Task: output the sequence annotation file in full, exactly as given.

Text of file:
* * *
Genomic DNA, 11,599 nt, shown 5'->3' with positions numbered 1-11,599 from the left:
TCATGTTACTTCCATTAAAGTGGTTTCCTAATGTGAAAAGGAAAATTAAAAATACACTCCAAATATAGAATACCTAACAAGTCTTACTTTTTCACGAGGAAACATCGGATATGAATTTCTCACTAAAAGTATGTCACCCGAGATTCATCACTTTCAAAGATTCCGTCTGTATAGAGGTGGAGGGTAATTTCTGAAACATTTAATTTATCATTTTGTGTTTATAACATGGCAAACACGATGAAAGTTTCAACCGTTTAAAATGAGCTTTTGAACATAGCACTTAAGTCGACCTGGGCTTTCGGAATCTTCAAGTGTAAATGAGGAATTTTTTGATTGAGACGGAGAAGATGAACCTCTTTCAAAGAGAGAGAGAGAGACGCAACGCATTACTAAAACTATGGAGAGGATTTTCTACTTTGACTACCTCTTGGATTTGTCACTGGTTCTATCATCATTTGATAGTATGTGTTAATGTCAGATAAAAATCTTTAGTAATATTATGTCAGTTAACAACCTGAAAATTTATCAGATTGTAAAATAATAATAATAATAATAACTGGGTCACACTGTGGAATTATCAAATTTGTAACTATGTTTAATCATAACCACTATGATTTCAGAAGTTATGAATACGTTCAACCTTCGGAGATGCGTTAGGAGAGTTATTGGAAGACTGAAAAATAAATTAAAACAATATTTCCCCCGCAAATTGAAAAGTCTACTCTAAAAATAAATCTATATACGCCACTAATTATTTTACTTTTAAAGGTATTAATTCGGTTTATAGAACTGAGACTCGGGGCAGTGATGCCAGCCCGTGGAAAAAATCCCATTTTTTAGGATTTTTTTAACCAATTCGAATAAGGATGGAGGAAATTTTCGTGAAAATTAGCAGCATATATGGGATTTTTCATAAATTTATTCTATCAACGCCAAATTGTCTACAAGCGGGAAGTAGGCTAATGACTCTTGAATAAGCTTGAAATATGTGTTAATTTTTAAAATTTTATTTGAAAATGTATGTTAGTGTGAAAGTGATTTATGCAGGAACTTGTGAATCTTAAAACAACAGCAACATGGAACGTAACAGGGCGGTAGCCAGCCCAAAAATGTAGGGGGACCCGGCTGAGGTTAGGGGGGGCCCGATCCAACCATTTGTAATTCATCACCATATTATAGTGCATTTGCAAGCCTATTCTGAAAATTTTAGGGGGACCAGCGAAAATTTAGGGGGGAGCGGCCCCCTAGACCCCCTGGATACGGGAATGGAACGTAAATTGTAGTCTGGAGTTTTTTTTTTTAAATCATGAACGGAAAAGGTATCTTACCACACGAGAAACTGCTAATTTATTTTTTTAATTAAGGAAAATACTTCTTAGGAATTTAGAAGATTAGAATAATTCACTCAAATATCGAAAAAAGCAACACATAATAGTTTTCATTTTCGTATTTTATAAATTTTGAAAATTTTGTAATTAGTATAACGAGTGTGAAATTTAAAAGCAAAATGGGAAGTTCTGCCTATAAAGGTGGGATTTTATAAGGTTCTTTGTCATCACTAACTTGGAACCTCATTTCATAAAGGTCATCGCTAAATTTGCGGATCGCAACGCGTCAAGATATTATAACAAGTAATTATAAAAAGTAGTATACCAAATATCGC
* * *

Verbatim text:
Genomic DNA, 11,599 nt, shown 5'->3' with positions numbered 1-11,599 from the left:
TCATGTTACTTCCATTAAAGTGGTTTCCTAATGTGAAAAGGAAAATTAAAAATACACTCCAAATATAGAATACCTAACAAGTCTTACTTTTTCACGAGGAAACATCGGATATGAATTTCTCACTAAAAGTATGTCACCCGAGATTCATCACTTTCAAAGATTCCGTCTGTATAGAGGTGGAGGGTAATTTCTGAAACATTTAATTTATCATTTTGTGTTTATAACATGGCAAACACGATGAAAGTTTCAACCGTTTAAAATGAGCTTTTGAACATAGCACTTAAGTCGACCTGGGCTTTCGGAATCTTCAAGTGTAAATGAGGAATTTTTTGATTGAGACGGAGAAGATGAACCTCTTTCAAAGAGAGAGAGAGAGACGCAACGCATTACTAAAACTATGGAGAGGATTTTCTACTTTGACTACCTCTTGGATTTGTCACTGGTTCTATCATCATTTGATAGTATGTGTTAATGTCAGATAAAAATCTTTAGTAATATTATGTCAGTTAACAACCTGAAAATTTATCAGATTGTAAAATAATAATAATAATAATAACTGGGTCACACTGTGGAATTATCAAATTTGTAACTATGTTTAATCATAACCACTATGATTTCAGAAGTTATGAATACGTTCAACCTTCGGAGATGCGTTAGGAGAGTTATTGGAAGACTGAAAAATAAATTAAAACAATATTTCCCCCGCAAATTGAAAAGTCTACTCTAAAAATAAATCTATATACGCCACTAATTATTTTACTTTTAAAGGTATTAATTCGGTTTATAGAACTGAGACTCGGGGCAGTGATGCCAGCCCGTGGAAAAAATCCCATTTTTTAGGATTTTTTTAACCAATTCGAATAAGGATGGAGGAAATTTTCGTGAAAATTAGCAGCATATATGGGATTTTTCATAAATTTATTCTATCAACGCCAAATTGTCTACAAGCGGGAAGTAGGCTAATGACTCTTGAATAAGCTTGAAATATGTGTTAATTTTTAAAATTTTATTTGAAAATGTATGTTAGTGTGAAAGTGATTTATGCAGGAACTTGTGAATCTTAAAACAACAGCAACATGGAACGTAACAGGGCGGTAGCCAGCCCAAAAATGTAGGGGGACCCGGCTGAGGTTAGGGGGGGCCCGATCCAACCATTTGTAATTCATCACCATATTATAGTGCATTTGCAAGCCTATTCTGAAAATTTTAGGGGGACCAGCGAAAATTTAGGGGGGAGCGGCCCCCTAGACCCCCTGGATACGGGAATGGAACGTAAATTGTAGTCTGGAGTTTTTTTTTTTAAATCATGAACGGAAAAGGTATCTTACCACACGAGAAACTGCTAATTTATTTTTTTAATTAAGGAAAATACTTCTTAGGAATTTAGAAGATTAGAATAATTCACTCAAATATCGAAAAAAGCAACACATAATAGTTTTCATTTTCGTATTTTATAAATTTTGAAAATTTTGTAATTAGTATAACGAGTGTGAAATTTAAAAGCAAAATGGGAAGTTCTGCCTATAAAGGTGGGATTTTATAAGGTTCTTTGTCATCACTAACTTGGAACCTCATTTCATAAAGGTCATCGCTAAATTTGCGGATCGCAACGCGTCAAGATATTATAACAAGTAATTATAAAAAGTAGTATACCAAATATCGC